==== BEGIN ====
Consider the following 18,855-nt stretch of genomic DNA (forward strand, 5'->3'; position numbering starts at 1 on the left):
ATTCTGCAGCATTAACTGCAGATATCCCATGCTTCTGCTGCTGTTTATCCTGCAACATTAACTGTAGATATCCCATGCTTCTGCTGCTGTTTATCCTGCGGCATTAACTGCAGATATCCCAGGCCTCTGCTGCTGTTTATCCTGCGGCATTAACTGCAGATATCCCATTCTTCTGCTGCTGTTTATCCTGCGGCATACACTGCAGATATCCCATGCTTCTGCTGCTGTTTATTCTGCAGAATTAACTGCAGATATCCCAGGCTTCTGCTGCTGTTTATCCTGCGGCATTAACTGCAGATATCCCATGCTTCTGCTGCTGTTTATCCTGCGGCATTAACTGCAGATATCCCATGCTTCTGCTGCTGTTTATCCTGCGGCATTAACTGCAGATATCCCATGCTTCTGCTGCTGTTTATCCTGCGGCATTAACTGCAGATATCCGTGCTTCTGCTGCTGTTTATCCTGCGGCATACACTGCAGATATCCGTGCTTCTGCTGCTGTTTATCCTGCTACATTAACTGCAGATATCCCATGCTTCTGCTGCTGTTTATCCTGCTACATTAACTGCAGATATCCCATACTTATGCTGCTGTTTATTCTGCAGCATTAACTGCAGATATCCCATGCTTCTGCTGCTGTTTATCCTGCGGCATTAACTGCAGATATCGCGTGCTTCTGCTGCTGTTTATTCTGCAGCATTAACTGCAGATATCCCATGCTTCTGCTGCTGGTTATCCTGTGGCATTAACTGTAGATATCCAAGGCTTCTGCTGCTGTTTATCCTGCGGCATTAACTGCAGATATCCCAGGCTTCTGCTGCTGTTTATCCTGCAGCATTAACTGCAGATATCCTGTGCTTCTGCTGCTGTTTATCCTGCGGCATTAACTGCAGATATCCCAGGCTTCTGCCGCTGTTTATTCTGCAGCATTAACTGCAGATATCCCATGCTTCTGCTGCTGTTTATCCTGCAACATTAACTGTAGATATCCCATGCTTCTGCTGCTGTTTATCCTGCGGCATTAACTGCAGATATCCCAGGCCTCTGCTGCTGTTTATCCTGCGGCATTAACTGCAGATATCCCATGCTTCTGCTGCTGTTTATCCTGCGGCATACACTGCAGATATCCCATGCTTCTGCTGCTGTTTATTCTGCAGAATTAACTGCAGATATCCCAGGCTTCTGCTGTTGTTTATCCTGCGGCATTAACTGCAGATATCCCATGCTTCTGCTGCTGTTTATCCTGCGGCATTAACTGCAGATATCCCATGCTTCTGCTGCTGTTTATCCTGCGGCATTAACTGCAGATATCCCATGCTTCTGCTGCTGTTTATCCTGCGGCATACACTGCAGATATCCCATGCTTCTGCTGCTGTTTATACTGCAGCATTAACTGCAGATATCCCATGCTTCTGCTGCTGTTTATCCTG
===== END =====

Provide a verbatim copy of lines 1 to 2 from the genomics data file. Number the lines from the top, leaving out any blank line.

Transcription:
Consider the following 18,855-nt stretch of genomic DNA (forward strand, 5'->3'; position numbering starts at 1 on the left):
ATTCTGCAGCATTAACTGCAGATATCCCATGCTTCTGCTGCTGTTTATCCTGCAACATTAACTGTAGATATCCCATGCTTCTGCTGCTGTTTATCCTGCGGCATTAACTGCAGATATCCCAGGCCTCTGCTGCTGTTTATCCTGCGGCATTAACTGCAGATATCCCATTCTTCTGCTGCTGTTTATCCTGCGGCATACACTGCAGATATCCCATGCTTCTGCTGCTGTTTATTCTGCAGAATTAACTGCAGATATCCCAGGCTTCTGCTGCTGTTTATCCTGCGGCATTAACTGCAGATATCCCATGCTTCTGCTGCTGTTTATCCTGCGGCATTAACTGCAGATATCCCATGCTTCTGCTGCTGTTTATCCTGCGGCATTAACTGCAGATATCCCATGCTTCTGCTGCTGTTTATCCTGCGGCATTAACTGCAGATATCCGTGCTTCTGCTGCTGTTTATCCTGCGGCATACACTGCAGATATCCGTGCTTCTGCTGCTGTTTATCCTGCTACATTAACTGCAGATATCCCATGCTTCTGCTGCTGTTTATCCTGCTACATTAACTGCAGATATCCCATACTTATGCTGCTGTTTATTCTGCAGCATTAACTGCAGATATCCCATGCTTCTGCTGCTGTTTATCCTGCGGCATTAACTGCAGATATCGCGTGCTTCTGCTGCTGTTTATTCTGCAGCATTAACTGCAGATATCCCATGCTTCTGCTGCTGGTTATCCTGTGGCATTAACTGTAGATATCCAAGGCTTCTGCTGCTGTTTATCCTGCGGCATTAACTGCAGATATCCCAGGCTTCTGCTGCTGTTTATCCTGCAGCATTAACTGCAGATATCCTGTGCTTCTGCTGCTGTTTATCCTGCGGCATTAACTGCAGATATCCCAGGCTTCTGCCGCTGTTTATTCTGCAGCATTAACTGCAGATATCCCATGCTTCTGCTGCTGTTTATCCTGCAACATTAACTGTAGATATCCCATGCTTCTGCTGCTGTTTATCCTGCGGCATTAACTGCAGATATCCCAGGCCTCTGCTGCTGTTTATCCTGCGGCATTAACTGCAGATATCCCATGCTTCTGCTGCTGTTTATCCTGCGGCATACACTGCAGATATCCCATGCTTCTGCTGCTGTTTATTCTGCAGAATTAACTGCAGATATCCCAGGCTTCTGCTGTTGTTTATCCTGCGGCATTAACTGCAGATATCCCATGCTTCTGCTGCTGTTTATCCTGCGGCATTAACTGCAGATATCCCATGCTTCTGCTGCTGTTTATCCTGCGGCATTAACTGCAGATATCCCATGCTTCTGCTGCTGTTTATCCTGCGGCATACACTGCAGATATCCCATGCTTCTGCTGCTGTTTATACTGCAGCATTAACTGCAGATATCCCATGCTTCTGCTGCTGTTTATCCTG